Since 2012, workplace automatic enrolment for pensions has resulted in 4.4 million new savers.
The auto-enrolment scheme means that employers are obliged to automatically sign their employees on to pension schemes, with employees having to opt-out if they do not wish to pay into a pension. Since its introduction, it has been estimated by the Institute for Fiscal Studies (IFS) that 4.4 million new pension enrollers came as a result of auto-enrolment, with young people and low earners benefiting most from the policy. The IFS also report that membership of workplace pensions has doubled among those who are not eligible to be automatically enrolled.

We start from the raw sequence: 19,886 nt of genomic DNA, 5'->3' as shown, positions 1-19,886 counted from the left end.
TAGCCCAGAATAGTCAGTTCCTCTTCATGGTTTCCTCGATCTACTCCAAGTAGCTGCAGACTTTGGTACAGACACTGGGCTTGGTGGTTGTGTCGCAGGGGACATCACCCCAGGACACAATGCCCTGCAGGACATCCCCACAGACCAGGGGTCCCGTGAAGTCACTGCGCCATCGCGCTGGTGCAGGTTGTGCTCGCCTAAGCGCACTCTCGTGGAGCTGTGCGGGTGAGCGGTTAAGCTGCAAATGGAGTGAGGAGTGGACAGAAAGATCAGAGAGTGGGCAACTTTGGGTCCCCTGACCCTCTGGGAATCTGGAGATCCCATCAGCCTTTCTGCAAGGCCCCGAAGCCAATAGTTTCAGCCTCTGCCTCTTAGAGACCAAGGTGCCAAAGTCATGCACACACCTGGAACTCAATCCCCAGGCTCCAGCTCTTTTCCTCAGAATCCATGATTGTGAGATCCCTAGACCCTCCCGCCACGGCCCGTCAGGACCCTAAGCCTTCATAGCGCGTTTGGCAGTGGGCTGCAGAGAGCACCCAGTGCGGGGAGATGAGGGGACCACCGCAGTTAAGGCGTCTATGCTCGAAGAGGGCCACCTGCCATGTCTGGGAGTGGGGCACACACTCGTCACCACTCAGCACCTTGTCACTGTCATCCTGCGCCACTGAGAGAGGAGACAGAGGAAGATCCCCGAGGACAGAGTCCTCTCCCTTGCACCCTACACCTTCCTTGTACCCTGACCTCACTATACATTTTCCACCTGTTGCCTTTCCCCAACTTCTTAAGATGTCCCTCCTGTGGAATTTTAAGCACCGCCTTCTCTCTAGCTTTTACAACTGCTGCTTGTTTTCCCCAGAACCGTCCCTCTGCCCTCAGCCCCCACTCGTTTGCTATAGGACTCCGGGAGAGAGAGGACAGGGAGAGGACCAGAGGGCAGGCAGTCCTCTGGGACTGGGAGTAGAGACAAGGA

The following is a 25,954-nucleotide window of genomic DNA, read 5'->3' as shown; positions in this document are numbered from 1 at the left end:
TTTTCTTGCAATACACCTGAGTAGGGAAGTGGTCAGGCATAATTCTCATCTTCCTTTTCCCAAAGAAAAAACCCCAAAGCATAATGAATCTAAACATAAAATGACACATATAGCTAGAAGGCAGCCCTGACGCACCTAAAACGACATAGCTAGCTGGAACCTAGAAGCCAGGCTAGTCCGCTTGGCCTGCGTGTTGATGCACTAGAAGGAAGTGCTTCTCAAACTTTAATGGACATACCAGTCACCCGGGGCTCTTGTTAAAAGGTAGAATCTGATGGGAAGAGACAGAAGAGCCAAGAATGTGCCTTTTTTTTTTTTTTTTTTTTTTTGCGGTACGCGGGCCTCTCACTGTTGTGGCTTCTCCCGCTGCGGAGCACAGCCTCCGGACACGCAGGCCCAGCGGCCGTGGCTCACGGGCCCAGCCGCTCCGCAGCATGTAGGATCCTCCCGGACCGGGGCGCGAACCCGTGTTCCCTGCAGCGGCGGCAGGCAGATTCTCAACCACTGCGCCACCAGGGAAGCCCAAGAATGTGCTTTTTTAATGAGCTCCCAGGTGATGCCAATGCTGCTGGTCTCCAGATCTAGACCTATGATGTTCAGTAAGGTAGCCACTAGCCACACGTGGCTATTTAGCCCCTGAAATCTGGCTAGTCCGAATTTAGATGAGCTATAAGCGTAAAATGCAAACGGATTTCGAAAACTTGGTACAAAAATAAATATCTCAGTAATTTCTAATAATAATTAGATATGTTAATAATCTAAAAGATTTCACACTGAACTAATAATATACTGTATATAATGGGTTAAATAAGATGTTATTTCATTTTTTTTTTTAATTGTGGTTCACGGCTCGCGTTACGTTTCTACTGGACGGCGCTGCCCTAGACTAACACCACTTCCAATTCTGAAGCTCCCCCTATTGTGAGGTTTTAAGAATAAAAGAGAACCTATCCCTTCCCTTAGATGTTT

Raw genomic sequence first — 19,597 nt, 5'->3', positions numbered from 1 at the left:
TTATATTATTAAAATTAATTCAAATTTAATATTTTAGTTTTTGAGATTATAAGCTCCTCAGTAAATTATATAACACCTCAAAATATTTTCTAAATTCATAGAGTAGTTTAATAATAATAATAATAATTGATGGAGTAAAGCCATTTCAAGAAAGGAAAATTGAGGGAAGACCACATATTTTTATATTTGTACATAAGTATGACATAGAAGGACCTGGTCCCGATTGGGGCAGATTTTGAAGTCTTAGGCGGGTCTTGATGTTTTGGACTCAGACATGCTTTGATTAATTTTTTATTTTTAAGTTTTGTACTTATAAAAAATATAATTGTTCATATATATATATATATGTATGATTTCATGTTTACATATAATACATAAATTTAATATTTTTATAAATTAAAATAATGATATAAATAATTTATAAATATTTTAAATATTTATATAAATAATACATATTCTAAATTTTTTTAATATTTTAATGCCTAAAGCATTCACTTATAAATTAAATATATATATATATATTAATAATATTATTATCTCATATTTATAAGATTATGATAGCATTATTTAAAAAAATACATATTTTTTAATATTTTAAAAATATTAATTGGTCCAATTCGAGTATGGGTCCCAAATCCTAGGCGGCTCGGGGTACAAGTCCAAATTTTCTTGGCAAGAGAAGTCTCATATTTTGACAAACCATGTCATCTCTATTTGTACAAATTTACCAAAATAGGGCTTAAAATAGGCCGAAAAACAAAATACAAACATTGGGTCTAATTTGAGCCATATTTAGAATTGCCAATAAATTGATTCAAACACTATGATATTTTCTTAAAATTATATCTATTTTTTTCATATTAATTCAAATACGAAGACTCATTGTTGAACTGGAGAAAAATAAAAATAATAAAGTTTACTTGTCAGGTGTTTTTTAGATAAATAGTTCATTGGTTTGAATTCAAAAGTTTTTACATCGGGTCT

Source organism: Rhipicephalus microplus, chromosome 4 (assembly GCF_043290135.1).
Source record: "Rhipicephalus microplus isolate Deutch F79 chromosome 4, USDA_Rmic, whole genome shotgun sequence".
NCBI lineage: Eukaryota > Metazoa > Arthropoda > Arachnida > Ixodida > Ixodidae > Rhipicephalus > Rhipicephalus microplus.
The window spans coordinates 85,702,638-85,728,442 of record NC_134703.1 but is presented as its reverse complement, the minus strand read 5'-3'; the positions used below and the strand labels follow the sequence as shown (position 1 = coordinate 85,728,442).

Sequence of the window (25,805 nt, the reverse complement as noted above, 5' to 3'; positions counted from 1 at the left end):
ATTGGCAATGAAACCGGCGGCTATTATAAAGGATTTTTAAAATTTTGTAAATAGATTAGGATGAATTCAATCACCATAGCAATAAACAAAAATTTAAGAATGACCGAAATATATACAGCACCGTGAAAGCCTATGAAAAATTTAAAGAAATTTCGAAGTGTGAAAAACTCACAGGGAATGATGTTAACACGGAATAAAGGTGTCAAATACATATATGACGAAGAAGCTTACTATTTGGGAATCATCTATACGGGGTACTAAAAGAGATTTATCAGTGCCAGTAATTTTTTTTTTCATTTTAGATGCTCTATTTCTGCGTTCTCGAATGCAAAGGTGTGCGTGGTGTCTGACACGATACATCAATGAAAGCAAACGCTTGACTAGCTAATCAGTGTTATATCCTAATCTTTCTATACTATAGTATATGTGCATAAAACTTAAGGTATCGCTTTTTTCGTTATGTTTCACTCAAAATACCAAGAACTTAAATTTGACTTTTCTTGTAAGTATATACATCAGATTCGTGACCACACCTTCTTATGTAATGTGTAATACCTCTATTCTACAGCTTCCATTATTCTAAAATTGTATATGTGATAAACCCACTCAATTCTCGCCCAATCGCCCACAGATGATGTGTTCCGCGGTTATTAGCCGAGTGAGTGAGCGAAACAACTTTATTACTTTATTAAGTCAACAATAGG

With regards to the influx of people enrolling in pensions that aren’t covered by auto-enrolment, the IFS said:
“The fact that there are large spillover effects of automatic enrolment on the pension participation rates of non-eligible workers is both interesting and important, even though we cannot distinguish the exact mechanism that is causing it at the moment”
The government are being encouraged to increase the minimum pension contribution rates beyond 8%, the amount they are set to reach by 2019. As it stands, auto-enrolment only required a minimum contribution of 2% of earnings by employees with employees obliged to match the first 1%.
If you would like more information on pensions and auto-enrolment, please get in touch.